“I always knew I wanted to be a mom. From as far back as I can remember, even being 5 years old, I remember I couldn’t wait for the day I had children of my own. My mother has always told me I was a ‘mother hen.’ I took care of my little sister, cousins, any of my mom’s friends who had children, that’s where you could find me… taking care of the babies. So, imagine my excitement when it was finally my turn!
Although it wasn’t an ideal situation, I was 17-years-old and pregnant. My boyfriend at the time, I thought was the love of my life. We had only been dating for a month when I fell pregnant. Sure, as I said, it wasn’t what others would call ‘ideal’ but I never for a second regretted my situation.
My pregnancy was far from easy. I was sick everyday up until about 6 months pregnant, I gained 100+ pounds, I was constantly going into early labor and at 16 weeks I was involved in a hit and run drunk driving accident. The impact of the crash unfortunately caused my daughter to have a stroke in utero and from that she developed hydrocephalus, which in the simplest of terms is a brain condition that prevents the Cerebrospinal fluid from draining as it should.
I was unaware of my daughters’ condition until I was 34 weeks pregnant when I made the choice to switch doctors. And thank God I did. During our first appointment with my new doctor, he requested we have a sonogram done to check her size and weight just to be sure she was on track development wise. I remember the look on the ultrasound technicians face when she realized something wasn’t right, except legally she wasn’t allowed to tell us that. She excused herself and went to inform my doctor of her findings. To be honest with you, I don’t remember much from that conversation, it was like I had fallen down a hole and her words were so far away I could barely hear her. I never really knew what ‘tunnel vision’ meant until that day.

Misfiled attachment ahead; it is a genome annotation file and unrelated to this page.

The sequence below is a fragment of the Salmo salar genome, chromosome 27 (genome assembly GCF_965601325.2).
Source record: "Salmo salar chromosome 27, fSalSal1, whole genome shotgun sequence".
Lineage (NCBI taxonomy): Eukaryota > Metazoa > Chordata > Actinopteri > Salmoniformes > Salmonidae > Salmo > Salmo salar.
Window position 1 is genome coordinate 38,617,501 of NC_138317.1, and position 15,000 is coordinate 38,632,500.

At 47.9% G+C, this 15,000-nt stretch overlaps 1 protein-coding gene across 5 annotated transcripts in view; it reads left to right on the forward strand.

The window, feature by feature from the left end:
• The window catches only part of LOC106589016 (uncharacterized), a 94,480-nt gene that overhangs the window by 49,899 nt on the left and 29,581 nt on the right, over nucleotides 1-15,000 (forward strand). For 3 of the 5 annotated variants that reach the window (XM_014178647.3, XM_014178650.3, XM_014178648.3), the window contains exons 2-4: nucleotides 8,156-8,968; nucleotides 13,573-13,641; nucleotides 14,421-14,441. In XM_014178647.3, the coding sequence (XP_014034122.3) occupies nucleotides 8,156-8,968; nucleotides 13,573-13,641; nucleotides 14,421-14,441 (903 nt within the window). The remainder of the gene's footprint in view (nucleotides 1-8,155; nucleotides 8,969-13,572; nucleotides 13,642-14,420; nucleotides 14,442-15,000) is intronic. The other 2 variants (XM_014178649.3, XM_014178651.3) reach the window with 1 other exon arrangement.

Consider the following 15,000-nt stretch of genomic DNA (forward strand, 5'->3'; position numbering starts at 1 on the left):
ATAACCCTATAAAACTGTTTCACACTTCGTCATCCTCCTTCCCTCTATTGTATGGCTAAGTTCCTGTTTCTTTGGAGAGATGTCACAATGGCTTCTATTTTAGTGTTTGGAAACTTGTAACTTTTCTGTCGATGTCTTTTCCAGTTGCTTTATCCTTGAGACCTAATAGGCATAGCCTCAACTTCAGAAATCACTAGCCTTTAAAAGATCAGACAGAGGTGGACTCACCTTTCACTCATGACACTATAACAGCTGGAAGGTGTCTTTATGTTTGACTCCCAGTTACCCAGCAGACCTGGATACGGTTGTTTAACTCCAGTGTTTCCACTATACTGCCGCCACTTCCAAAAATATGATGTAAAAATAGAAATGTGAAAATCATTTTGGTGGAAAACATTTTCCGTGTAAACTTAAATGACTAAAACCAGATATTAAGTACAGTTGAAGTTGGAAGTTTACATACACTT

My doctor referred us to a neonatologist in our area so that she could also run her own tests and in the meantime, I did the worst possible thing you could ever do when given a diagnosis for your child… I googled it. I was terrified, I had no idea what my unborn child’s life expectancy was. Would she even be born alive? If she was, would she be a vegetable? How did this happen? And what did I do wrong? These were all just a few of the millions of questions running through my mind.
I had no time to digest this news, no time to research, no time to prepare. I went into early labor and delivered my daughter via emergency C-Section less than a week later.
The day I was admitted to the hospital is all a blur, all I can recall were doctors and nurses and specialists asking me and my ex-husband if we wanted to sign a DNR in case she was born still. The odds were definitely not in her favor. We were warned that it was likely she wouldn’t be able to breathe on her own once she was delivered. They rushed me into the OR, it was freezing in there. I remember shaking from fear so much that my body became stiff as a board.
There I was, lying on the operating table looking straight up to the ceiling, 18 years old, first time mother, asking God to let my girl live. Begging him to let me care for her, I knew I could do it. I had to. She was mine and I wanted her, in any shape or form I could have her. I needed her. My whole life, I waited for this moment, and it was here.
She was here.
She was born.
She was breathing.
She was alive.
January 19, 2013 at 5 weeks early, Alyna Marie Judith Moore graced the world with her beautiful presence weighing in at 7lbs 13oz.
She was immediately intubated and taken from me.
Everything else is a distant memory, I can’t remember much of anything and if you’ve ever had a C-section you know why. It’s all so confusing and scary.
This was day one of Alyna’s fight. They brought out the works, CT scans, MRI’s, X-rays, blood work, you name it… they did it. All of these tests came to one finding… there was a mass in her brain. We were life-flighted from Amarillo to Dallas children’s hospital where they are more equipped to deal with these types of findings. More doctors, more scans, more blood work, all to be told my week-old daughter had stage III brain cancer. Terminal. No life expectancy. ‘There’s nothing we can do.’
My world crashed. I remember later that evening, collapsing in the shower at our hotel and crying so much it felt like my tears would dry up. They didn’t. I cried for days and the tears never stopped coming. What was supposed to be the happiest few days of my life were the most painful and traumatic moments I’ll ever experience. My daughter was going to die. We didn’t know exactly when, but we were told she would and to expect it soon.